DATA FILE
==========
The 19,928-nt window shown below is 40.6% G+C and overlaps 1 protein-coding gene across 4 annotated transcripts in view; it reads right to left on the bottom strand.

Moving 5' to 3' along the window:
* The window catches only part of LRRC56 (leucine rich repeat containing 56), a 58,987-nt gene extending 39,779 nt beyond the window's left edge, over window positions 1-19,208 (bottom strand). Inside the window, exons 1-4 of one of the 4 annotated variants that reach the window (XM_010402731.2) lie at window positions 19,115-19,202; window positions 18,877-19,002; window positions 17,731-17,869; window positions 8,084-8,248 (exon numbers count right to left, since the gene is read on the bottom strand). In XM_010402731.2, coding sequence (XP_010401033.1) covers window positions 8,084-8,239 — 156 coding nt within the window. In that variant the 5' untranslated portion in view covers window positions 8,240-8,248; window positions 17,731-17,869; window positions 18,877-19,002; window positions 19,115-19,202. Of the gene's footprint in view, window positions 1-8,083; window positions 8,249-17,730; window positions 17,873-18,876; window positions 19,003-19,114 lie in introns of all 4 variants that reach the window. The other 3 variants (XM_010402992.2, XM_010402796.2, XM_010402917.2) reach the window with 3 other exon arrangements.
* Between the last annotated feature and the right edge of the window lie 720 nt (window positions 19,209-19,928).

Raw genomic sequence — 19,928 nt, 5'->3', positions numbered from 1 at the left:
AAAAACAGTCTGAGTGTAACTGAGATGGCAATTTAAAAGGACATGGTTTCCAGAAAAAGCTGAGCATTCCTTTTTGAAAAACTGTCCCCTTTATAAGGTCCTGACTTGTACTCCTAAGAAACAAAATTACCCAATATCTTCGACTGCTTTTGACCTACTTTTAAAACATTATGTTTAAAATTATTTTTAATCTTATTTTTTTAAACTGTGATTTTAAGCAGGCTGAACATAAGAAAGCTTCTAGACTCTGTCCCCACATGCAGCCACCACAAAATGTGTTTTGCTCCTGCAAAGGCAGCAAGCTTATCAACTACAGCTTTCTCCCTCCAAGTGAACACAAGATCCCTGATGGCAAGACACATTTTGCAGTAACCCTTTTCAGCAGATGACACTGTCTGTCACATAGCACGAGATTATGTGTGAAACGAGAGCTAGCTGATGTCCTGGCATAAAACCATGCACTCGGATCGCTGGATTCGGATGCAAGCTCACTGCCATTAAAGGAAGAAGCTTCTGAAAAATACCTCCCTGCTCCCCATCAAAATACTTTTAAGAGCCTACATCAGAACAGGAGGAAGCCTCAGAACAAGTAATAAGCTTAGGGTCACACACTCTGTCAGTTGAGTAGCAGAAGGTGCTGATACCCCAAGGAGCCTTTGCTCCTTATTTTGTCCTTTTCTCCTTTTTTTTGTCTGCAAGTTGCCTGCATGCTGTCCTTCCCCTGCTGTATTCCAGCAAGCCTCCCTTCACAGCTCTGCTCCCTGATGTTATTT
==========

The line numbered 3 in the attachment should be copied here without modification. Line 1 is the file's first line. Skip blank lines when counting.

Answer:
* The window catches only part of LRRC56 (leucine rich repeat containing 56), a 58,987-nt gene extending 39,779 nt beyond the window's left edge, over window positions 1-19,208 (bottom strand). Inside the window, exons 1-4 of one of the 4 annotated variants that reach the window (XM_010402731.2) lie at window positions 19,115-19,202; window positions 18,877-19,002; window positions 17,731-17,869; window positions 8,084-8,248 (exon numbers count right to left, since the gene is read on the bottom strand). In XM_010402731.2, coding sequence (XP_010401033.1) covers window positions 8,084-8,239 — 156 coding nt within the window. In that variant the 5' untranslated portion in view covers window positions 8,240-8,248; window positions 17,731-17,869; window positions 18,877-19,002; window positions 19,115-19,202. Of the gene's footprint in view, window positions 1-8,083; window positions 8,249-17,730; window positions 17,873-18,876; window positions 19,003-19,114 lie in introns of all 4 variants that reach the window. The other 3 variants (XM_010402992.2, XM_010402796.2, XM_010402917.2) reach the window with 3 other exon arrangements.